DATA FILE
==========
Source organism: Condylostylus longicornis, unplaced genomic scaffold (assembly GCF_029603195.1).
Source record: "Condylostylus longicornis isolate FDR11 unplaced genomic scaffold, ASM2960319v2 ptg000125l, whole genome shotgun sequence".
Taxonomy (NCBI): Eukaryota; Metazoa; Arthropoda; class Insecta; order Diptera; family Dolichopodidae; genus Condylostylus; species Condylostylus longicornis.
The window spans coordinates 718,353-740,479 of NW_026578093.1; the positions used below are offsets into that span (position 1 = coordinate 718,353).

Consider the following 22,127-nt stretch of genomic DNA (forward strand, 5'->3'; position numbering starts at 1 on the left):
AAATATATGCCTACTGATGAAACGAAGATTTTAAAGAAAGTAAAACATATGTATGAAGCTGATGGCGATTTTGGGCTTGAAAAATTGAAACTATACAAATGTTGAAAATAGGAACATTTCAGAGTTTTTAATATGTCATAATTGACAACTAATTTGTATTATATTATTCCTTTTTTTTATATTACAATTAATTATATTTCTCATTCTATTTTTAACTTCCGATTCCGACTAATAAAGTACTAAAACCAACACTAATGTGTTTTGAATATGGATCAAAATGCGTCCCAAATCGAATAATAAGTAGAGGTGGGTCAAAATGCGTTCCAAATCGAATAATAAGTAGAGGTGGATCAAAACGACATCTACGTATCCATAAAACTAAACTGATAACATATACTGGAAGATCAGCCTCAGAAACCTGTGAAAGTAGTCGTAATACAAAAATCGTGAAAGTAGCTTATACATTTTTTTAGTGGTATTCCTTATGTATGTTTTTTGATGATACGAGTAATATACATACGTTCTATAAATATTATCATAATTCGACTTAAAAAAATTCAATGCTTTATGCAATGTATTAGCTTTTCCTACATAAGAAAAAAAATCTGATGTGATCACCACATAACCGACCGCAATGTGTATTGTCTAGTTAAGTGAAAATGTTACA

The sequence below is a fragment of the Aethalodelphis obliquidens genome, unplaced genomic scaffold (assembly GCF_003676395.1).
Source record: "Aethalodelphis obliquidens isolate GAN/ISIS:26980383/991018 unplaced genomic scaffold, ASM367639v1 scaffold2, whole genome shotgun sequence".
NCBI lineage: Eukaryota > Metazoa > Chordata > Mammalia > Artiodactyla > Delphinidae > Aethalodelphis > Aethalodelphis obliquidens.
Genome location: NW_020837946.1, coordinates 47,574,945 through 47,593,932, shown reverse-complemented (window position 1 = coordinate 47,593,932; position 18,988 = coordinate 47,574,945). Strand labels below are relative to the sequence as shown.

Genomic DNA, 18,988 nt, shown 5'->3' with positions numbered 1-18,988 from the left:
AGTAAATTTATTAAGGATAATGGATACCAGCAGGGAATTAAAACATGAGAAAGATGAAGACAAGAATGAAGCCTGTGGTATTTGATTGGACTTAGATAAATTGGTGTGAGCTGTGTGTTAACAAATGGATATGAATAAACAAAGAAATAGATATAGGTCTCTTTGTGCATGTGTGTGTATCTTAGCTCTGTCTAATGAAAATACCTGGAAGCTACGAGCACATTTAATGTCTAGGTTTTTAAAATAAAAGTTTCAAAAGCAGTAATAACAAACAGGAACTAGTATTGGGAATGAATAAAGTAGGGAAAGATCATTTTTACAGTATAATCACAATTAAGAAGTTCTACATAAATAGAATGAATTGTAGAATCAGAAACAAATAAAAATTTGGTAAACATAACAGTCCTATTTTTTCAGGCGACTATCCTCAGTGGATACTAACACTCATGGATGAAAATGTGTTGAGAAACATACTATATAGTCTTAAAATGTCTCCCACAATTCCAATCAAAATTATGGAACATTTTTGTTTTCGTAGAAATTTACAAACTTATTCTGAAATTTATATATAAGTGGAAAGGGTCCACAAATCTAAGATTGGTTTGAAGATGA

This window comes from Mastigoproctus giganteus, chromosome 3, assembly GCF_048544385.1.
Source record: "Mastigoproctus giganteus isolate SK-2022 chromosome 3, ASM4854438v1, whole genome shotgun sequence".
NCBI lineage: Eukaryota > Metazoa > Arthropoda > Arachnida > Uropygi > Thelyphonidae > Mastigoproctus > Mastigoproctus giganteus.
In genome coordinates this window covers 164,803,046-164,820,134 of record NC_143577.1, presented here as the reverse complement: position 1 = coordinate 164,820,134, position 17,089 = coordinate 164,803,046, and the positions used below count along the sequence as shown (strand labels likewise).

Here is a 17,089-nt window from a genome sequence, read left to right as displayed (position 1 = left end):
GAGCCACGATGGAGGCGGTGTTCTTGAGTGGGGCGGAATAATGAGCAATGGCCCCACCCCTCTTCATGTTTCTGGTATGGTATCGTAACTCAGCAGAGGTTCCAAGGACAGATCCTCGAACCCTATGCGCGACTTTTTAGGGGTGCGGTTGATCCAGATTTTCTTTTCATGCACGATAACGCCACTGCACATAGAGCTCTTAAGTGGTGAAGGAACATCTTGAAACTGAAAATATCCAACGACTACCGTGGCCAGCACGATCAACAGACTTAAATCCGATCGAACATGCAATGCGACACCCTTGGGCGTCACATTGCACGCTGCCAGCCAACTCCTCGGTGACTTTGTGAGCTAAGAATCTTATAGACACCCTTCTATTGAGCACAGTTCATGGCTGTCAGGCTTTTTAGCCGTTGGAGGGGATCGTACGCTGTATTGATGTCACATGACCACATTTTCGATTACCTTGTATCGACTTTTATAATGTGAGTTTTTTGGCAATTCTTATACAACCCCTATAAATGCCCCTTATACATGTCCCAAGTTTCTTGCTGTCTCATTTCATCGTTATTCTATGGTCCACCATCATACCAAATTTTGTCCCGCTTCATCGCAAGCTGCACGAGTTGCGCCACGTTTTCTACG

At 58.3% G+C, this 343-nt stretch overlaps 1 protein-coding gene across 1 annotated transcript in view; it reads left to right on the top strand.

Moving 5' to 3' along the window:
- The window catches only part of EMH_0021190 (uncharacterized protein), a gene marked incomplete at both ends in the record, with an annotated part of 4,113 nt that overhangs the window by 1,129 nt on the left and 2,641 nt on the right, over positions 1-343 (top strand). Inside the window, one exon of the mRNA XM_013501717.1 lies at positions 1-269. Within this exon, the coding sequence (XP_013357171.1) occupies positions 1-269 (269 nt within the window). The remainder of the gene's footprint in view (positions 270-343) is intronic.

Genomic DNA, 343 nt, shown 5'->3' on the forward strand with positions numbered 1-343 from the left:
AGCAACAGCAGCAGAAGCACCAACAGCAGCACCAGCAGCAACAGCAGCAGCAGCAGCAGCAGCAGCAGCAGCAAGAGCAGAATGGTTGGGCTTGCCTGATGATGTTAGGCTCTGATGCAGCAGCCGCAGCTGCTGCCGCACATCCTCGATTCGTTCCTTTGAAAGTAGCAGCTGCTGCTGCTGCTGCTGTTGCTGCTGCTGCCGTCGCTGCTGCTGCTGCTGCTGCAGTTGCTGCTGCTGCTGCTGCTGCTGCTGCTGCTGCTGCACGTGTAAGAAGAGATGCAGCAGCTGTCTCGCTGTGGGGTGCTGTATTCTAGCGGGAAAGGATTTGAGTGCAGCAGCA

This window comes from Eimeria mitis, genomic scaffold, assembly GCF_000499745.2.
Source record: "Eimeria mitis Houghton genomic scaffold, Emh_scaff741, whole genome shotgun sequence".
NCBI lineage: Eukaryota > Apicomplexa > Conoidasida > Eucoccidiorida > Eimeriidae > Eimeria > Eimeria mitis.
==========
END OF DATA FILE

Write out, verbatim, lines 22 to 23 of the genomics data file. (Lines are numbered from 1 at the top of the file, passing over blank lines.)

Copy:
Genomic DNA, 343 nt, shown 5'->3' on the forward strand with positions numbered 1-343 from the left:
AGCAACAGCAGCAGAAGCACCAACAGCAGCACCAGCAGCAACAGCAGCAGCAGCAGCAGCAGCAGCAGCAGCAAGAGCAGAATGGTTGGGCTTGCCTGATGATGTTAGGCTCTGATGCAGCAGCCGCAGCTGCTGCCGCACATCCTCGATTCGTTCCTTTGAAAGTAGCAGCTGCTGCTGCTGCTGCTGTTGCTGCTGCTGCCGTCGCTGCTGCTGCTGCTGCTGCAGTTGCTGCTGCTGCTGCTGCTGCTGCTGCTGCTGCTGCACGTGTAAGAAGAGATGCAGCAGCTGTCTCGCTGTGGGGTGCTGTATTCTAGCGGGAAAGGATTTGAGTGCAGCAGCA